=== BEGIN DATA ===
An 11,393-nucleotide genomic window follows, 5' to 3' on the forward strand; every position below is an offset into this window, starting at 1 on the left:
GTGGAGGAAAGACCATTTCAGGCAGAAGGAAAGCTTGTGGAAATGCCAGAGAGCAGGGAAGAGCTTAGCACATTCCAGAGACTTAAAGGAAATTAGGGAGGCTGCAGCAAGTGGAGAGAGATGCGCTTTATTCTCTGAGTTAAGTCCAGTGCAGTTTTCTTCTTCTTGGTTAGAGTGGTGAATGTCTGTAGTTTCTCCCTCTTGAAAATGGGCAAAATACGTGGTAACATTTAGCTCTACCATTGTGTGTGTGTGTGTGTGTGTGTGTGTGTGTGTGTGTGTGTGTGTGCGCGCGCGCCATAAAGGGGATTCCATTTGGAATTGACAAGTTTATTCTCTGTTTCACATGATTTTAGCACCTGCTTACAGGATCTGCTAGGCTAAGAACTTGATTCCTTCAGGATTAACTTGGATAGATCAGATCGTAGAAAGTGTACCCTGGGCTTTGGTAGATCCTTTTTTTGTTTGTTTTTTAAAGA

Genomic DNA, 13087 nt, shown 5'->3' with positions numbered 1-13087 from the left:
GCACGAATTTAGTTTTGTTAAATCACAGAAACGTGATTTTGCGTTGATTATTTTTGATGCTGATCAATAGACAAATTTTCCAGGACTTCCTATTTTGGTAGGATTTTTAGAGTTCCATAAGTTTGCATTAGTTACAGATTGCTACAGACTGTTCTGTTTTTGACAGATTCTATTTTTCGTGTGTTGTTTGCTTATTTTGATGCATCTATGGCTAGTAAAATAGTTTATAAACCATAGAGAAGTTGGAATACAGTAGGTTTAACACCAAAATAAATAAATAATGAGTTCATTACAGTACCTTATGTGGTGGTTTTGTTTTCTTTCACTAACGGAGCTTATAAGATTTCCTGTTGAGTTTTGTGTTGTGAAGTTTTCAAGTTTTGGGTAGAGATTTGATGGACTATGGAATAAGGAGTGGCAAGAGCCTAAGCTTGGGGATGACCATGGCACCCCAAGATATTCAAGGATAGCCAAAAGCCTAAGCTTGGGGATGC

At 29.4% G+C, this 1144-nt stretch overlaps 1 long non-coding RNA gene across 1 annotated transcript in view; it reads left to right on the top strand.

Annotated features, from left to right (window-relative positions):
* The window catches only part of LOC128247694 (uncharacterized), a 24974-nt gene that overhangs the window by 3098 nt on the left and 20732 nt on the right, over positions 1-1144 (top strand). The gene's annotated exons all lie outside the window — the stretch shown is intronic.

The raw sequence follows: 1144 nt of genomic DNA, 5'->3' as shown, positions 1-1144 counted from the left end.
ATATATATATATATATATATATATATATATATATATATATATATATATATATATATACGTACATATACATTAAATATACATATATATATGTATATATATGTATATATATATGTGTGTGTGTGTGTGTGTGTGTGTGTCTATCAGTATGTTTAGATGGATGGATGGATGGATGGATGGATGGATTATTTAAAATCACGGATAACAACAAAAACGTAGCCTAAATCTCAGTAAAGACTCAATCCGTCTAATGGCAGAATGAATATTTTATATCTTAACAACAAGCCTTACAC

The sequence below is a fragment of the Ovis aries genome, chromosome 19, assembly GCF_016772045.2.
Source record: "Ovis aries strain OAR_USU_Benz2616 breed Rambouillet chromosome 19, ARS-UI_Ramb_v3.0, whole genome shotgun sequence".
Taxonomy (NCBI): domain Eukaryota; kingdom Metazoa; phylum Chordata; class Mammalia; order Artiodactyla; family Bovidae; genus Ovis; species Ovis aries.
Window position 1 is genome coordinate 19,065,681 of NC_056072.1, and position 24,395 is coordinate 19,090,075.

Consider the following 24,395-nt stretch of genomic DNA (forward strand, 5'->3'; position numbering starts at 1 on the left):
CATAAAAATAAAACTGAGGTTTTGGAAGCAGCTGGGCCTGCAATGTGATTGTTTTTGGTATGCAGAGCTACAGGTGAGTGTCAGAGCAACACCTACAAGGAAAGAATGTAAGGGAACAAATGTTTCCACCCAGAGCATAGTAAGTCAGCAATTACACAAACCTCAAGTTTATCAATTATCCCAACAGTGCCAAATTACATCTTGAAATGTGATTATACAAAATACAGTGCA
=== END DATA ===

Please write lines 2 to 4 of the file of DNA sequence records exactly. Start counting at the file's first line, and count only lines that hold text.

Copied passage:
GTGGAGGAAAGACCATTTCAGGCAGAAGGAAAGCTTGTGGAAATGCCAGAGAGCAGGGAAGAGCTTAGCACATTCCAGAGACTTAAAGGAAATTAGGGAGGCTGCAGCAAGTGGAGAGAGATGCGCTTTATTCTCTGAGTTAAGTCCAGTGCAGTTTTCTTCTTCTTGGTTAGAGTGGTGAATGTCTGTAGTTTCTCCCTCTTGAAAATGGGCAAAATACGTGGTAACATTTAGCTCTACCATTGTGTGTGTGTGTGTGTGTGTGTGTGTGTGTGTGTGTGTGTGTGTGCGCGCGCGCCATAAAGGGGATTCCATTTGGAATTGACAAGTTTATTCTCTGTTTCACATGATTTTAGCACCTGCTTACAGGATCTGCTAGGCTAAGAACTTGATTCCTTCAGGATTAACTTGGATAGATCAGATCGTAGAAAGTGTACCCTGGGCTTTGGTAGATCCTTTTTTTGTTTGTTTTTTAAAGA

Genomic DNA, 13087 nt, shown 5'->3' with positions numbered 1-13087 from the left:
GCACGAATTTAGTTTTGTTAAATCACAGAAACGTGATTTTGCGTTGATTATTTTTGATGCTGATCAATAGACAAATTTTCCAGGACTTCCTATTTTGGTAGGATTTTTAGAGTTCCATAAGTTTGCATTAGTTACAGATTGCTACAGACTGTTCTGTTTTTGACAGATTCTATTTTTCGTGTGTTGTTTGCTTATTTTGATGCATCTATGGCTAGTAAAATAGTTTATAAACCATAGAGAAGTTGGAATACAGTAGGTTTAACACCAAAATAAATAAATAATGAGTTCATTACAGTACCTTATGTGGTGGTTTTGTTTTCTTTCACTAACGGAGCTTATAAGATTTCCTGTTGAGTTTTGTGTTGTGAAGTTTTCAAGTTTTGGGTAGAGATTTGATGGACTATGGAATAAGGAGTGGCAAGAGCCTAAGCTTGGGGATGACCATGGCACCCCAAGATATTCAAGGATAGCCAAAAGCCTAAGCTTGGGGATGC